Planning Prep

I am beginning the process of actually planning our next school year, and last night something dawned on me:

I have NEVER done two years the same.

How is that possible?  Truly, I’m at a loss.

Well, I’m not so much at a loss, as I’ve been pondering this for a day and half now.  And the thing I’ve come to realize is that it’s always the *how* we do school that is different.

This year is going to be so much different from last year.

In the process of deciding the best way to schedule our school this year, I keep going over stuff we have and how it can be used to make this year work.  We have a LOT of stuff.  Not even joking!  Although my friends frequently joke about how they like to do their “shopping” at “Christine’s Homeschool Library”; the amount of items I have is mind boggling.

Bizarre stuff too.  For example, looking through “music” not only do I have a massive quantity of books on the subject; I also have instruments (piano, trumpet, clarinet, flute, bagpipe to name a few).  Oh, and a recorder, pretty sure I have a couple of those.  mmm.  Yes, I’m not going there, but I’m pretty sure I have a lot more upstairs that I didn’t mention.

What are we doing for music this year?  Musicals!  Because I’ve never done that before and I think that will be fun, and I get BORED so easily.  Seriously, I don’t know how school teachers do it teaching the same stuff year to year.  I would lose my enthusiasm and my passion.

Anyway, I’m sitting here struggling to create something for my kiddos to do — something that will keep all of our interests and yet actually provide a solid foundation for their future.  Yet, as I sit struggling with the entirety of it all I find myself super-jealous of all those homeschooling mommas that do the same thing year after year.

*sigh*

That will never be me.

My Opinion Doesn’t Count

I am always gob-smacked when someone asks for input from me.  All I can think of is, “Why?”

“Why on earth would someone want my opinion?”

Generally, if I were to truly answer myself, it would be that they don’t.  They just feel, for some bizarre reason, that asking others for their opinions is the polite thing to do.

Either that or they are waiting for the inevitable odd thing that will pop out of my head and remind them that they had made a mental note never to ask me such things again.

Without further ado, the question is:

“[What is] your top tip for homeschooling through high school?”

Let me answer this by starting with a story (AKA “inevitable odd thing”).

A number of years ago we were over visiting with some friends which included a young mother and her baby, whom she was trying to feed some jarred baby food.  He was having nothing to do with it and causing her no small amount of frustration.  My husband asked the name of the blend and upon hearing it declared that he probably wouldn’t eat it either and something along the lines of being surprised she was trying to feed it to her child.  In exasperation she declared, “But it’s ORGANIC!”

My husband held her gaze for a fraction of a moment and then smiled and said, “So’s my poop, but that doesn’t mean I’d feed it to a baby.”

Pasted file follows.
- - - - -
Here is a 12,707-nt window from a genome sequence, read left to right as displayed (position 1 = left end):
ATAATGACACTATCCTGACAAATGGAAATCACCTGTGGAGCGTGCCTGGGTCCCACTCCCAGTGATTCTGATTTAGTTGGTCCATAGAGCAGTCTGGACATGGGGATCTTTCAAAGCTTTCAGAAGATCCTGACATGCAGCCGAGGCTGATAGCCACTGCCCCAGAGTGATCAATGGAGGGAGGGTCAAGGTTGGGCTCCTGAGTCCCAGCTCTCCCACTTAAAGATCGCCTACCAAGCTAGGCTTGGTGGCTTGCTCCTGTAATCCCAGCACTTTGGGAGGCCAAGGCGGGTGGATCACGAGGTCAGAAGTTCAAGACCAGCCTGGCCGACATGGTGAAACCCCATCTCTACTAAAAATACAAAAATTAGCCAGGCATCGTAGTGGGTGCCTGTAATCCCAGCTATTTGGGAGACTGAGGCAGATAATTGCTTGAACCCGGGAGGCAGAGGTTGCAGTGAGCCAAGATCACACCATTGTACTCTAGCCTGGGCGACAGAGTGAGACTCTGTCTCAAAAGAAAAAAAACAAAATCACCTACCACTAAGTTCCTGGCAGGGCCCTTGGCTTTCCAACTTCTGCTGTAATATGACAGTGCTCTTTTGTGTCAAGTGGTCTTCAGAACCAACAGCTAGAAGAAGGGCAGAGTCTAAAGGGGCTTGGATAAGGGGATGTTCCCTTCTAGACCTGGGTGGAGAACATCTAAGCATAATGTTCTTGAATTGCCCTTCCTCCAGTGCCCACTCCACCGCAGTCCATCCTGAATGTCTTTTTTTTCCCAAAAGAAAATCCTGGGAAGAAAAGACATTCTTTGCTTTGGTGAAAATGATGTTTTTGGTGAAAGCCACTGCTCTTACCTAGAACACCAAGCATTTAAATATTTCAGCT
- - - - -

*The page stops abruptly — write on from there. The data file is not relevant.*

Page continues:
I don’t mean to make light of the question, because it is a rather in-depth one, and I’ve seen lots of “good” answers.  However, like so many questions related to homeschooling these answers are given from personal perspective.  A “been there done that; have the t-shirt” imparting of information that is absolutely. . .not helpful.

It is incredibly important that you understand that.  Because their input is based on them, on their situation, on their children, at their location, with what’s available to them, etc.  Not that it makes their input “bad”.  It doesn’t.  It could be similar to your situation, and therefore very helpful.  Yet, there is one thing that I’ve learned about homeschooling and that is that it is very individualized.

So, my “top tip” is this (which is not limited merely to “homeschooling through high school”):

Be brutally honest.

Ask yourself:

  • Where are you at in this time of your life?
  • What are your skills?
  • What are you capable of?
  • What causes you grief?
  • What are you trying to achieve?
  • How can you make this happen?
  • Who are you doing this for?  (peer pressure anyone?)

Ask these questions about each of your students too — because each one of them is so incredibly unique.

Ask more questions that are meaningful to you and ask frequently, because the reality is things change.  Staying on a path that you started 8 years ago just because you decided umpteen years ago to do so may not be the wisest course of action for you or your student.  It doesn’t make you a bad parent or a bad homeschooler to re-evaluate and decide that change, in whatever manner you deem appropriate, is a wiser course of action.

 

Your homeschool situation will be incredibly “organic” (good and bad) throughout the span of time you decide to stay the course.  I believe, if you are honest with yourself throughout, it will not be merely a trek endured, but a venture best lived.

Freak Out!

It’s that time of year.

The fact that this happens EVERY year should, in my mind, somewhat diminish the reality; yet, that has never happened.